Fellowship for research talents 

Lof der Geneeskunde Fellows 2017
Fellowship for (f.l.t.r.) Dr. Wendy Koster, Dr. Rebekka Schneider and Dr. Stefan Barakat. Dr. Laura Zwaan was in the USA for her research.

During In Praise of Medicine on Friday, 6 October in De Doelen in Rotterdam, four researchers were placed in the spotlight. Dean Prof. Hans van Leeuwen of the Board of Directors: "I was very pleased to give out four fellowships to these young, talented scientists. Their proposals are selected on bases of scientific quality, international experience and relevance for people and society."

The Erasmus MC program offers young, promising researchers who have gained their PhDs a four-year research Fellowship with a total budget of  € 400,000, consisting of € 200,000 subsidy and € 200,000 matching. The program is meant for clinicians as well as for non-clinical researchers. See the winners below.

Pregnancy, heart
Dr. Wendy Koster, of the department of Obstetrics & Gynecology, studies pregnancies that are a test to the heart and blood vessels of the mother. Already in the first week of the pregnancy, the body is adapting. There are complication in one out of ten pregnancies, such as high blood pressure, eclampsia and growth retardation of the unborn baby. Koster wants to get more insight in why this happens and what the role is of heart and blood vessels.  She will monitor the health of a number of pregnant women and follow the development of the placenta with a three dimensional echoscope and virtual reality techniques.

Development of the brain
Dr. Stefan Barakat, of the department of Clinical Genetics, focuses in his research on the genes that are involved in the development of the brain. If there is a disturbance in the development of the brain, it can usually be explained in 50% of the cases only. Barakat is looking at other parts of the genome, not genes, to see if they play a role. He developed a technique to locate these regulating elements. He will rear stem cells into brain cells and make chunks of these cells to grow a sort of mini brain. With this technique he can discover which elements are disturbing the development of the brain.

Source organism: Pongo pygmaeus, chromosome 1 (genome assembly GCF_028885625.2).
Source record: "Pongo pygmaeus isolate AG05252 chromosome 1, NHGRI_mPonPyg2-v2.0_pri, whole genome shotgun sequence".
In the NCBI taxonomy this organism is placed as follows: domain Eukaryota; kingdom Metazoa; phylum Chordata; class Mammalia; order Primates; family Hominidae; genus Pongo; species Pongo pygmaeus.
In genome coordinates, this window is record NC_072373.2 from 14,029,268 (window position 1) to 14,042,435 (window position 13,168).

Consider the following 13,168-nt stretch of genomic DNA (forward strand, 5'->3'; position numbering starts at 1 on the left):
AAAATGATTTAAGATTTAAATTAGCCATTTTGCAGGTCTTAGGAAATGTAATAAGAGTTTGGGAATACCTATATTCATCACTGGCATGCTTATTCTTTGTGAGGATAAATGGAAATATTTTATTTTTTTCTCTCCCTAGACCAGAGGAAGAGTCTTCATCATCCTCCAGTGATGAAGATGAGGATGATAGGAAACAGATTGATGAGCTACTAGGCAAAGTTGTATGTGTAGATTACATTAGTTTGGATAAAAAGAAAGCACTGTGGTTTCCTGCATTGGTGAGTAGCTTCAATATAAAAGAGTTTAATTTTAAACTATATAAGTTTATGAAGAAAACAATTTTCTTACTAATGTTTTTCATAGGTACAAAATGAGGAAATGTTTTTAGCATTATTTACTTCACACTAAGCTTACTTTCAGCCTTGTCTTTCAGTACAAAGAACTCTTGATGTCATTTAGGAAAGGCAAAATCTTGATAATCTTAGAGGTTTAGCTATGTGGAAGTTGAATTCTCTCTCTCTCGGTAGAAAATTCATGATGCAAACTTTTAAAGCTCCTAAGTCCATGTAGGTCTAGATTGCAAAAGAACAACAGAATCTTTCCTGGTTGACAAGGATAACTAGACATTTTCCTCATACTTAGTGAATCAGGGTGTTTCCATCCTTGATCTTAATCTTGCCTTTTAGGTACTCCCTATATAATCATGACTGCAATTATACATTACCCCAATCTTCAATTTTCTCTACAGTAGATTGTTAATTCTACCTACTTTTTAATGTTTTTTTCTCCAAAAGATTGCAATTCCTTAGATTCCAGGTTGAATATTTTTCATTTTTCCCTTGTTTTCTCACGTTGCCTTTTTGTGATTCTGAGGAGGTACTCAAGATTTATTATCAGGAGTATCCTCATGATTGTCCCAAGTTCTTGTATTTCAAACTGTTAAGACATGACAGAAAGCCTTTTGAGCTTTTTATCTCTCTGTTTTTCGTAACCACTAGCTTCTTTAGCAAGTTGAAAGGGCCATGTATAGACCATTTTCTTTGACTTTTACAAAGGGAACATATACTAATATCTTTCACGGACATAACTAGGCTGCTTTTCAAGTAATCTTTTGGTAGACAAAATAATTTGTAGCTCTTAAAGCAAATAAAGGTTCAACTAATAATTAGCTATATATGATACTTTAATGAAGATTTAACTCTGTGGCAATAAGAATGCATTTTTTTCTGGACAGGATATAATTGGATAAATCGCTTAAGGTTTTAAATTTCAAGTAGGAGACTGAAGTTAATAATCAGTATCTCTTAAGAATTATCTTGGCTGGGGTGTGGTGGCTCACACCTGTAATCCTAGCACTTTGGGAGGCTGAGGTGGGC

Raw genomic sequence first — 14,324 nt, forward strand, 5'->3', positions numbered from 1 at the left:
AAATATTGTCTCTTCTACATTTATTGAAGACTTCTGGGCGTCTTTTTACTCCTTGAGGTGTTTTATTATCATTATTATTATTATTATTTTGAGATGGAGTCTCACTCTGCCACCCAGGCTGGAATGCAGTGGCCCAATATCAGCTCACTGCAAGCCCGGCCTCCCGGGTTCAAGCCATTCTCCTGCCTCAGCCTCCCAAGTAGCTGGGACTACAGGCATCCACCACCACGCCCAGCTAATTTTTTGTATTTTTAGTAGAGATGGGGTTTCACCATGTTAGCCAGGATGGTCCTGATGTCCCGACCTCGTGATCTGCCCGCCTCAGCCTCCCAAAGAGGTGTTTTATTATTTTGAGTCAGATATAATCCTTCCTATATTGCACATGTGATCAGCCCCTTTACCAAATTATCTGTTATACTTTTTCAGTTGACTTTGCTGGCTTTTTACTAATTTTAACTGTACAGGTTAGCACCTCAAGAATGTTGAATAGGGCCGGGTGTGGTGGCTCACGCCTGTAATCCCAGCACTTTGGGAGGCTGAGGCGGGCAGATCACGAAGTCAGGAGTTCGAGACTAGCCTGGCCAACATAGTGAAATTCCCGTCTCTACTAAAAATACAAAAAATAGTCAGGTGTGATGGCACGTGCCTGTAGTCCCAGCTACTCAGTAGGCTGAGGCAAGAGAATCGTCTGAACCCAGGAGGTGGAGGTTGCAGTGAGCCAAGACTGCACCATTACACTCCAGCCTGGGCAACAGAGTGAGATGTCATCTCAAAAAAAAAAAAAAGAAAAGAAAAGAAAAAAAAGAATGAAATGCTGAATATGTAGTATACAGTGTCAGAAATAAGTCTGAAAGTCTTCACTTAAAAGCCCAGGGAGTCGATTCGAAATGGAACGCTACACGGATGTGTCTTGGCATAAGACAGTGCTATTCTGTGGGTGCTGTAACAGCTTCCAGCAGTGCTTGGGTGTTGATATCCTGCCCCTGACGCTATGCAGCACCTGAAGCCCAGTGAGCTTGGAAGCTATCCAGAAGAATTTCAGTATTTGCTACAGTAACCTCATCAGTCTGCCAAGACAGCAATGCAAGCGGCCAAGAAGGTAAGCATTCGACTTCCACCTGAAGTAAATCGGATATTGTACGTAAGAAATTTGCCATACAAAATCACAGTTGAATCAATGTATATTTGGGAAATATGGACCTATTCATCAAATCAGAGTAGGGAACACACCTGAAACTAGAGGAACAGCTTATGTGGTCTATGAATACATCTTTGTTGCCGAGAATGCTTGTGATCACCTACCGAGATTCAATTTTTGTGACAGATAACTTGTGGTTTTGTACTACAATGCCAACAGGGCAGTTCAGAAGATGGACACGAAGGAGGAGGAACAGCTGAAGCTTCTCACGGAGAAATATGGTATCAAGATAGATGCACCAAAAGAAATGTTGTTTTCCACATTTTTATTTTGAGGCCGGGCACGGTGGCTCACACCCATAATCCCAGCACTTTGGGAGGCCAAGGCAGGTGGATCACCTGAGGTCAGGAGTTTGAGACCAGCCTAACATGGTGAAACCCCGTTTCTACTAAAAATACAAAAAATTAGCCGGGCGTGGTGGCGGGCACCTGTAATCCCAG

Dr. Laura Zwaan, of Research & Education, studies the art of diagnostics. She says: "It is quite remarkable that after asking the patient a few questions, the doctor usually knows what it is. Many times, such a quick diagnosis is accurate, sometimes it is not. According to some, doctors should think slower so they can include all information and make less mistakes, but Zwaan doesn't agree. "Also without this crucial information, a doctor can come to a correct diagnosis. She wants to compare the process of selecting information resulting in correct and incorrect diagnoses. Zwaan is affiliated to the Erasmus-intituut iMERR which conducts research into improving the medical curriculum. Her fellowship is funded by the Erasmus MC Friends Foundation.

Bone marrow disease
Dr. Rebekka Schneider, of the department of Hematology, conducts research on primary myelofibrosis (PMF). Schneider and her colleagues recently identified Gli1+ cells as the fibrosis-driving cells in bone marrow fibrosis. In her follow-up research, Schneider wants to analyze the underlying mechanisms by conducting research into the interactions of these cells with mutated blood stem cells. This should result into more insight in the step-wise transformation of the cells that are responsible for the fibrosis influenced by these mutated blood stem cells.

Fellowships 2017

Date published: 11 October 2017